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2 nukes among nearly 20,000 MW of US capacity retirements in 2019

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2 nukes among nearly 20,000 MW of US capacity retirements in 2019

S&P Global Market Intelligence data show that 19,716 MW of U.S. power generation capacity was retired in 2019, a total 16.7% higher than the 16,900 MW shuttered permanently in 2018.

Coal-fired resources continued to account for the lion's share of retired capacity in 2019, at 70%, equivalent to 13,703 MW. Gas-fired capacity retirements totaled 3,336 MW for a 17% share, and nuclear retirements added up to 1,512 MW for an 8% share.

Year-over-year trends varied across these fuel types. Capacity retirements were up 16.1% year on year for coal, but down 12.0% over the same period for gas. The two nuclear plants that were shut down in 2019, Entergy Corp.'s 683-MW Pilgrim Nuclear Power Station in Massachusetts in May and Exelon Corp.'s 829-MW Three Mile Island in Pennsylvania in September, had more than double the capacity that was retired the year before.

By power market region, the PJM Interconnection saw the largest amount of retired capacity in 2019 at 6,527 MW, two-thirds of which was coal-fired. Within that amount was FirstEnergy Corp.'s 2,490-MW Bruce Mansfield plant in Pennsylvania, which shuttered in two phases in February and November. Coal-fired resources made up about three-fourths of the 4,918 MW in capacity retirements in the Midcontinent ISO, where Vistra Energy Corp. shut down four coal-fired plants in Illinois with a combined capacity of 2,068 MW in November and December to comply with a state emissions rule.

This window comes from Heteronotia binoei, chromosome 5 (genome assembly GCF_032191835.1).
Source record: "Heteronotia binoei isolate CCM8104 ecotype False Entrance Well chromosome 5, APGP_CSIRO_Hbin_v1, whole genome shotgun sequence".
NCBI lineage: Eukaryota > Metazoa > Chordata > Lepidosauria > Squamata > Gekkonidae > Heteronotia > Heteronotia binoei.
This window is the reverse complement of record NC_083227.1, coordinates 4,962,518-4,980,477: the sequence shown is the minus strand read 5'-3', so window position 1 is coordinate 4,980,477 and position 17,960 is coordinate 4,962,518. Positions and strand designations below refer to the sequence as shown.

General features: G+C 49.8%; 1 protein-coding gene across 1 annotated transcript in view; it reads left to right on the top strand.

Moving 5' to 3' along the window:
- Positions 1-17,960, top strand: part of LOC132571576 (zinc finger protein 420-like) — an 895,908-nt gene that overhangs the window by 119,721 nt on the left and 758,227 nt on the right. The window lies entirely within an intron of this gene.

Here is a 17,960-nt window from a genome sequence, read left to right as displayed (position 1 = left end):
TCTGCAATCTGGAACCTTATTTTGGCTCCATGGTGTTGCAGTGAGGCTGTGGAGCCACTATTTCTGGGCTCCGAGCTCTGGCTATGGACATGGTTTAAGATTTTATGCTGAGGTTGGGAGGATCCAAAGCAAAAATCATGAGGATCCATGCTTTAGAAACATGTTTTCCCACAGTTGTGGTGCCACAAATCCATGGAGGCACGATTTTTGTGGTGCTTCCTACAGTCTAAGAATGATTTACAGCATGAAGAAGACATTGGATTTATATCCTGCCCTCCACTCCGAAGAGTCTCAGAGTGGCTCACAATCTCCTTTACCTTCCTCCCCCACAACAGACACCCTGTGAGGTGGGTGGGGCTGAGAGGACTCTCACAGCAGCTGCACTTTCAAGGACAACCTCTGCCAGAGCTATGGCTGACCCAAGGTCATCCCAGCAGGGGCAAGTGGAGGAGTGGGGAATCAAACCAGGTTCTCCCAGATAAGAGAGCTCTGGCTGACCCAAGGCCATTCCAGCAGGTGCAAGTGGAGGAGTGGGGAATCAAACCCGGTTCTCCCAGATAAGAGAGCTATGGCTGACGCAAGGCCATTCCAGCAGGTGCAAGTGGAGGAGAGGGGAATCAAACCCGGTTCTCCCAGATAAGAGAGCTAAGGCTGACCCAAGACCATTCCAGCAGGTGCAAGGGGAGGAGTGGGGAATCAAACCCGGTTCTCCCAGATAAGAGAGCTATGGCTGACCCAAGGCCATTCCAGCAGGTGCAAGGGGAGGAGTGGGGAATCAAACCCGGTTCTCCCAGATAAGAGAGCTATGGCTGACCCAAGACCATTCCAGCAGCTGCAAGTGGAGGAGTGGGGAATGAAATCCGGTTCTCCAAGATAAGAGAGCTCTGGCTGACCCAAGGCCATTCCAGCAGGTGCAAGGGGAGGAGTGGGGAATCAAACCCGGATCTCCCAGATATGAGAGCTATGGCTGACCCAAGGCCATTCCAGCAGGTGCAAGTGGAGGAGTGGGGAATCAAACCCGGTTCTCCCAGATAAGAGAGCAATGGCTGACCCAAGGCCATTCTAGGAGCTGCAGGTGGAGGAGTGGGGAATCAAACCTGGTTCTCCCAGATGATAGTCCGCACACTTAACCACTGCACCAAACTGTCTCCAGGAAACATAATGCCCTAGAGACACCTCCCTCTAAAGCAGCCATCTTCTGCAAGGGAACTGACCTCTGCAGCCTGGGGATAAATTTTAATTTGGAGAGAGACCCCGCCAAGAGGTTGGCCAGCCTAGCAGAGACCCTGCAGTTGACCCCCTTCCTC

Some 5,924 MW of capacity was permanently taken offline in areas outside an independent system operator. Among the larger unit retirements are the 2,250-MW Navajo coal-fired plant in Arizona majority-owned by the Salt River Project, and 1,063 MW at the Gorgas coal-fired plant in Alabama owned by Southern Co. subsidiary Alabama Power Co.

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